When you think of the “age” factor, consider Clint Eastwood. Recently, I have seen a number of his pictures – varied, exciting, creative – ones he has written, produced, and directed, and acted in. What a talent and what a life span! Here’s an “old” man with more “young” characteristics and creativity than filmmakers half his age. Would you eliminate him from job consideration because of his 81 years?
Translating this into our hiring requirements, I realize that many hiring managers who are reticent to interview mature candidates are not necessarily discriminating on the basis of age, but are instead concerned that an older candidate won’t bring the requisite energy to the job. I have to admit, I have interviewed some “mature” candidates myself who, like Clint Eastwood, practically sauntered into the interview, oozing energy and drive.
No hiring manager wants to see a low level of energy, no matter what the age of the candidate. We all want to interview someone who is enthusiastic because we assume that’s how they’ll tackle their job!
With that in mind, and especially when you are speaking with a more mature candidate, here are two important components to look for when hiring:
1. It’s not about the age, it’s about the energy
Likewise, in the interview, watch for how lively and enthusiastic your candidate is. Watch for his or her energy level.
For example, do they have a firm and enthusiastic handshake? Are they leaning forward in their chair in anticipation of your next question? Is their tone of voice energetic and upbeat? Do they reveal information in their answers that gives you an idea of energy level, such as working extra effort on a project, enthusiasm for lots of travel, deep involvement in a community cause or hobby, etc. These are all things that can (and do) fatigue lots of people, and your candidate’s involvement in them is a window into his energy level.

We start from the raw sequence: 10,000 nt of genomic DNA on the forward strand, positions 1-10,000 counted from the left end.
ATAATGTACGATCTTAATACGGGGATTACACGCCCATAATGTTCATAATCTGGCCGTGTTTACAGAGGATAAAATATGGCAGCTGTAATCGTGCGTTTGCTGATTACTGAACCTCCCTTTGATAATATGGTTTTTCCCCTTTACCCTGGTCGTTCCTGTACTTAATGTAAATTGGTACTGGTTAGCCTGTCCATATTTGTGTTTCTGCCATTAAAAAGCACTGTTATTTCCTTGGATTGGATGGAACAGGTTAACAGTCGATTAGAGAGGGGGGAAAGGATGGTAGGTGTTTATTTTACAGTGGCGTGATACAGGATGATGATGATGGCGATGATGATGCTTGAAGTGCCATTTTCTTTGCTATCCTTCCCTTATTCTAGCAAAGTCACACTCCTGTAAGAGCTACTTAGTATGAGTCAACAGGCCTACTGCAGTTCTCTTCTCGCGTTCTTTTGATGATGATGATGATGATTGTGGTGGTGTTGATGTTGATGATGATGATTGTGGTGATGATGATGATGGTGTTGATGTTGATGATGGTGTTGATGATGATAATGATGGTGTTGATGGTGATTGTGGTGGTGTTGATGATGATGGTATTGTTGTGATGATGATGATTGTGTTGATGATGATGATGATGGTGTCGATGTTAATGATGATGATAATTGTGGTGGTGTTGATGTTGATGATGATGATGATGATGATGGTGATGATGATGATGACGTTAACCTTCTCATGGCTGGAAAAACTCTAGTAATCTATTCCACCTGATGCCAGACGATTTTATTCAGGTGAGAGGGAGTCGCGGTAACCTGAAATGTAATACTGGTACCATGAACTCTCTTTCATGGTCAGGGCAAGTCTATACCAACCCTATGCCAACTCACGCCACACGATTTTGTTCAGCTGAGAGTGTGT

2. That was then, this is now
A candidate who has had a long career has, theoretically, more accomplishments. While you review these accomplishments during the interview, be wary if your candidate waxes a bit too nostalgic about the “good ol’ days.” This could be a sign that you are speaking to someone who may be resting on his laurels and living in the past.
Past successes aside, you need a candidate who is looking forward to making new, fresh contributions to your organization. If you feel uncomfortable about the “good ol’ days” part of the interview, you probably have the wrong guy/gal. Go on to your next candidate.
Let’s face it, as we get older, things do slow down a bit. What’s important, however, is the degree to which we let it happen. When hiring, look for employees who have maintained their edge, a la Eastwood, no matter what their age.
See you here next month for our article, “The right way to build a sales force.”
Philip Kemper is Founder/President of Kemper Associates, a 34 year old Chicago-based national executive search firm, specializing in Permanent and Contract staffing for Trade Shows and Exhibits, Staging and Equipment Rental, Business Meetings and Events Production, Video, Training and Incentives and more .His more complete bio is on LinkedIn at: http://www.linkedin.com/pub/philip-kemper/2/795/308/ . You may view Kemper Associates’ web site at: www.Kemperassociates.net , and contact Phil with questions or comments, and employment needs at: Kemperassoc@hotmail.com, or his private phone line: (312) 944-6551.